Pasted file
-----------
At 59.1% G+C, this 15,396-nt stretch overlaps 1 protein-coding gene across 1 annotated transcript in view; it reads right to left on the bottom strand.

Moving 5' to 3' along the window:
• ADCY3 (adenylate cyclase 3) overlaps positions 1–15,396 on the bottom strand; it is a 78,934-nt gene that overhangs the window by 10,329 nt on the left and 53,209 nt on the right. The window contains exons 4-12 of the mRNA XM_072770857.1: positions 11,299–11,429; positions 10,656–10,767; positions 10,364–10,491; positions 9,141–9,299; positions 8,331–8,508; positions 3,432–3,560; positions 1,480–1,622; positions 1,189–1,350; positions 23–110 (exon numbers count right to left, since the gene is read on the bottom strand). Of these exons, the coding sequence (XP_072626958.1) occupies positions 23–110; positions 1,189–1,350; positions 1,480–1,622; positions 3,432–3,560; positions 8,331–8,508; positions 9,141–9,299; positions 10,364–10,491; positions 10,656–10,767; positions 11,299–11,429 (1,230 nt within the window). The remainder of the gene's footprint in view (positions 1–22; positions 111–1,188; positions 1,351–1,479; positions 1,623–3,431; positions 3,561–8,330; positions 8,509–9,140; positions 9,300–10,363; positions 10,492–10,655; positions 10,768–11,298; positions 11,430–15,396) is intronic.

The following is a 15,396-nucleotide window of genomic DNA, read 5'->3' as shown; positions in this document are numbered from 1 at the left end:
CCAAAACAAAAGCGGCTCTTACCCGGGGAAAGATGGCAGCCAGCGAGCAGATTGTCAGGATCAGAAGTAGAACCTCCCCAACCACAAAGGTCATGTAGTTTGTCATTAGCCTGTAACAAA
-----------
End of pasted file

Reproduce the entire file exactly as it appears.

At 59.1% G+C, this 15,396-nt stretch overlaps 1 protein-coding gene across 1 annotated transcript in view; it reads right to left on the bottom strand.

Moving 5' to 3' along the window:
• ADCY3 (adenylate cyclase 3) overlaps positions 1–15,396 on the bottom strand; it is a 78,934-nt gene that overhangs the window by 10,329 nt on the left and 53,209 nt on the right. The window contains exons 4-12 of the mRNA XM_072770857.1: positions 11,299–11,429; positions 10,656–10,767; positions 10,364–10,491; positions 9,141–9,299; positions 8,331–8,508; positions 3,432–3,560; positions 1,480–1,622; positions 1,189–1,350; positions 23–110 (exon numbers count right to left, since the gene is read on the bottom strand). Of these exons, the coding sequence (XP_072626958.1) occupies positions 23–110; positions 1,189–1,350; positions 1,480–1,622; positions 3,432–3,560; positions 8,331–8,508; positions 9,141–9,299; positions 10,364–10,491; positions 10,656–10,767; positions 11,299–11,429 (1,230 nt within the window). The remainder of the gene's footprint in view (positions 1–22; positions 111–1,188; positions 1,351–1,479; positions 1,623–3,431; positions 3,561–8,330; positions 8,509–9,140; positions 9,300–10,363; positions 10,492–10,655; positions 10,768–11,298; positions 11,430–15,396) is intronic.

The following is a 15,396-nucleotide window of genomic DNA, read 5'->3' as shown; positions in this document are numbered from 1 at the left end:
CCAAAACAAAAGCGGCTCTTACCCGGGGAAAGATGGCAGCCAGCGAGCAGATTGTCAGGATCAGAAGTAGAACCTCCCCAACCACAAAGGTCATGTAGTTTGTCATTAGCCTGTAACAAA